If you didn’t know Stephen King was making money off depicting violence in schools a few decades before Columbine, here’s the plot summary of the story:
Charlie Decker, a Maine high school senior, is called to a meeting with his principal about a previous incident in which he struck his chemistry teacher with a pipe wrench, leading to the teacher’s hospitalization and Charlie’s suspension. Charlie then subjects the principal to a series of insulting remarks, resulting in his expulsion. Charlie storms out of the office and retrieves a pistol from his locker, then sets the contents of his locker on fire. He then returns to his classroom and fatally shoots his algebra teacher, Miss Jean Underwood. The fire triggers an alarm, but Charlie forces his classmates to stay in the room, killing a history teacher, Mr. Peter Vance, when he attempts to enter. As the other students and teachers evacuate the school, the police and media arrive at the scene.
See? Stephen King knows what he’s talking about AND he was way ahead of the times.
Why am I thinking about Stephen King, 9/11, and Columbine? I listened to a podcast, is one reason, and we’re going to be hearing a lot about dark-skinned terrorists again, is another.
Normally I don’t write about geopolitics at this local blog, but since an Israeli Consul is going to be speaking in Missoula on Wednesday, I think I’ll have something to write later this week. Here’s what’s happening on campus tomorrow:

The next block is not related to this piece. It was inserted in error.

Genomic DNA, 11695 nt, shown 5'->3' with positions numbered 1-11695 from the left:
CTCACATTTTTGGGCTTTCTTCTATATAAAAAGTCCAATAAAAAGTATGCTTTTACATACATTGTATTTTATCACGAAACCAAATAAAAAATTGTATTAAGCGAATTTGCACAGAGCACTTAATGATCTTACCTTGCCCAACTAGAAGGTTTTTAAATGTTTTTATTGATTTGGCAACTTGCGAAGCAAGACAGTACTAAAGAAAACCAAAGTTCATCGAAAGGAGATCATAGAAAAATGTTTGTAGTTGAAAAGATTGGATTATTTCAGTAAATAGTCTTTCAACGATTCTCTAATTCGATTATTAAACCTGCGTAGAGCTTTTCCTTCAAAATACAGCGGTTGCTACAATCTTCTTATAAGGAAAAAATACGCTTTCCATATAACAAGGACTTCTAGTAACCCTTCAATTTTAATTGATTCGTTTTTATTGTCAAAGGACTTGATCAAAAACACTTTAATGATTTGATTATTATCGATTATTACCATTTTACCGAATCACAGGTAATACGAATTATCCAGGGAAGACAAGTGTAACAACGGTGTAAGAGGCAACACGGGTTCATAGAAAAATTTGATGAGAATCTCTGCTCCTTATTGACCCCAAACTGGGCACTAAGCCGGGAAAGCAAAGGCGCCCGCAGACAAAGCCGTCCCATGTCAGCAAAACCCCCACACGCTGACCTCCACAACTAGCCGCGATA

Wednesday’s 20th annual International Conference on Central and Southwest Asia at the University of Montana has gained new urgency after violence erupted in Israel and the Gaza Strip over the weekend.
Conference organizer Bob Seidenschwarz said Israeli Consul General Marco Sermoneta’s keynote speech Wednesday evening remains on the schedule, although its content is likely to change. Sermoneta’s speech was titled “Charting a new course: Israel’s engagement in the Middle East and Beyond.” Montana Commerce Department Director Scott Osterman will join Sermoneta for a facilitated discussion starting at 7 p.m. Wednesday in the University Center’s third-floor theater on the UM campus.
I’m excited to attend this. Will we hear anything about Ukrainian Nazis and that hilarious “gaffe” up in Canada?
The Canadian parliament’s standing ovation for a Ukrainian war veteran who turned out to be a former fighter for Nazi Germany has reignited calls to take down a monument honoring his unit.